2019 Porsche Macan review: diesel is dropped for Porsche's big-selling SUV

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2019 Porsche Macan (facelift - embargo to 10/12/18)

It is almost as if Porsche concluded the Macan had had it too easy for too long. Save the larger Cayenne SUV, it outsells all other Porsches combined and instead of the numbers gracefully declining over the years, Macan sales started ridiculously strongly in 2014 and have continued getting stronger every year.

But now Porsche has decided this second generation Macan is going to have to do without diesel, still the most popular source of power in its class. Which should put it on its mettle.

The reason for Porsche’s decision to stop selling diesel cars depends on whom you talk to. The official line is that diesel isn’t very Porsche anyway and sales are in decline. But the fact that Porsche sourced its diesels from the VW Group, the people who brought you the Dieselgate saga, probably had something to do with it.

Stepping into diesel’s oil-stained shoes, then, is this 2.0-litre petrol Macan, complete with a raft of subtle but significant mechanical and cosmetic upgrades to keep it fresh until a genuinely all new car appears early in the next decade.

All the usual Macans, like the S, GTS and Turbo will follow this base model, but for now it can be told by its new bumpers, headlamps, rear diffuser and, most notably, the new wraparound tail-lights.

A greater effort has been made inside where you’ll find the old dash has been ripped out and replaced by glossy black screens that look fabulous until your children find irresistible the temptation to prod and push at them, smearing sticky finger residue over their once shiny surfaces. 

The facelift includes the usual revised bumpers and lights, along with subtle but effective revisions to the steering and suspension

My perhaps more serious concern was that a 2.0-litre engine developing very little more power than it does in a Golf GTI would be somewhat smothered by the mass of this near 1,800kg beast.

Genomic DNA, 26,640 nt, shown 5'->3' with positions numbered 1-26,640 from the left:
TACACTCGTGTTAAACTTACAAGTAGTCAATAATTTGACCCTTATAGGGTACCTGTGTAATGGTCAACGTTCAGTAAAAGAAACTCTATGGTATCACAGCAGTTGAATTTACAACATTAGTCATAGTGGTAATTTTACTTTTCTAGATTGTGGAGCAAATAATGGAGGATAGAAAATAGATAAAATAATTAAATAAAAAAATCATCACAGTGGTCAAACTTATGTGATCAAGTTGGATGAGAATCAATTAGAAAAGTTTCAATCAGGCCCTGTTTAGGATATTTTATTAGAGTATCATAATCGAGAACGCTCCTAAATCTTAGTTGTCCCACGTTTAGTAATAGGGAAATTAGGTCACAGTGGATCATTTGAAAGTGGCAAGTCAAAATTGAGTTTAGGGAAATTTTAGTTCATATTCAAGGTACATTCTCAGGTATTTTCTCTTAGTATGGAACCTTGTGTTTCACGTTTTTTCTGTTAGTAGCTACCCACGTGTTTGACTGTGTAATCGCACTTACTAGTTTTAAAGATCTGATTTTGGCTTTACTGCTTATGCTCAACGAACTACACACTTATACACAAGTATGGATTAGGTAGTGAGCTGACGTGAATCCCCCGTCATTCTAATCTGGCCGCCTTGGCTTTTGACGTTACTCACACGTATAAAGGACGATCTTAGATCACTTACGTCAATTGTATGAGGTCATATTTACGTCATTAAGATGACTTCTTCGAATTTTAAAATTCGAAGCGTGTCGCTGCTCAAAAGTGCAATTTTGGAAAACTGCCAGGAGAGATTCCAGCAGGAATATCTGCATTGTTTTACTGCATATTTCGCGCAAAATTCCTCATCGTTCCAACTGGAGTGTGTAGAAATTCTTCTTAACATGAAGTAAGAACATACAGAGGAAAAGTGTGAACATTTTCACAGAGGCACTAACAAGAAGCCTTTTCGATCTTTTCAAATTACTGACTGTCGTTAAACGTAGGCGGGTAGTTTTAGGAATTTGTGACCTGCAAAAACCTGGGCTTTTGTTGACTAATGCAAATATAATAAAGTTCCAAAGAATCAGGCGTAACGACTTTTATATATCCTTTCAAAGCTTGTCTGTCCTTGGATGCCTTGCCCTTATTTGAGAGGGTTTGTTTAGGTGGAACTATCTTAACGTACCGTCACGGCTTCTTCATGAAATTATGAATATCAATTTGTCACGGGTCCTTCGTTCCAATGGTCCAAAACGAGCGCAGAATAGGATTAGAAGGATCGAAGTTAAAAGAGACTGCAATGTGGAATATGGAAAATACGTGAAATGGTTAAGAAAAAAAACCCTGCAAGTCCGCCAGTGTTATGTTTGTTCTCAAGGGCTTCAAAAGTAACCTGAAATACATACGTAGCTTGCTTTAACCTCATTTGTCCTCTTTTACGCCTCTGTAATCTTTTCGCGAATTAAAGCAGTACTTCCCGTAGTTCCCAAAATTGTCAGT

In fact the truth is rather different: the Macan is not quick, slower indeed than was the old diesel model, but the engine is quick to respond, smooth and sounds happier the harder you make it work.

Well matched to the equally snappy twin-clutch gearbox, it makes absolutely the most of its meagre resources. A while back I drove a prototype in convoy with its gutsier 3.0-litre V6 brethren, and I don’t recall any sense of having drawn a short straw.

The interior is much improved, with a totally new dashboard containing touchscreens - as with all such items, they'll look less appealing after having been prodded with sticky fingers

There’s something else going on here, too. The truth is that all performance SUVs have poorly matched performance and chassis capabilities, to whit they’re usually terribly good on the straights and pretty rubbish on the brakes and in the corners.

But thanks to its pint-sized powertrain, this cheapest Macan is going to carry up to 100kg less mass on its nose than the more powerful versions to come, so its more modest performance fits far better with the enhanced handling brought by such a dramatic weight loss.

You don’t have to brake half an hour before each corner – not just because you’ve accrued less speed, but because you don’t need to shed so much either.

Off-road performance should be reasonable, as with all SUVs, this base model aided by a lighter engine

The Macan was always the best handling car of its type and with revised steering and suspension I’d be amazed if, once the range is fully fleshed out, this entry-level model does not remain the best of the best.

But it’s not a diesel. I did 30mpg in a day’s driving on a route where I might have expected something closer to 40mpg from a diesel engine. It doesn’t feel effortless any more, either. It loves to work, but whether you’ll love working it is another matter.

The restyle makes the Macan look more rounded, keeping it fresh until an all-new model arrives in three to four years

Even so given that it sits on the same platform as the previous Audi Q5, it is remarkable how well the Macan still stacks up, even one with such a diminutive engine.

Others are closing the fun gap – the Alfa Romeo Stelvio in particular – but if you don’t need a diesel, the Macan is today what it has been from its launch: the most desirable mid-sized SUV there is.

*Lease price from list price shown in the article is correct as of 17/01/2019 and are based on 9months initial payment upfront.  Prices exclude VAT and are subject to change.  Ts and Cs and Arrangement Fees apply.

THE FACTS

Porsche Macan

TESTED 1,984cc turbocharged straight four petrol, seven-speed paddle-shift gearbox, four-wheel drive

PRICE/ON SALE from £46,344/now

POWER/TORQUE 242bhp @ 5,000rpm/273lb ft @ 1,600rpm

TOP SPEED 140mph

ACCELERATION 0-62mph in 6.7sec

FUEL ECONOMY 34.9mpg/29.7mpg (EU Combined/Urban)

CO2 EMISSIONS 291g/km

VED £830 first year, £450 next five years, then £140

VERDICT The second generation Macan is lightly refreshed rather than entirely transformed. This base model is neither fast nor a substitute for the deleted diesel model, but is likeable and capable nonetheless

TELEGRAPH RATING Four stars out of five

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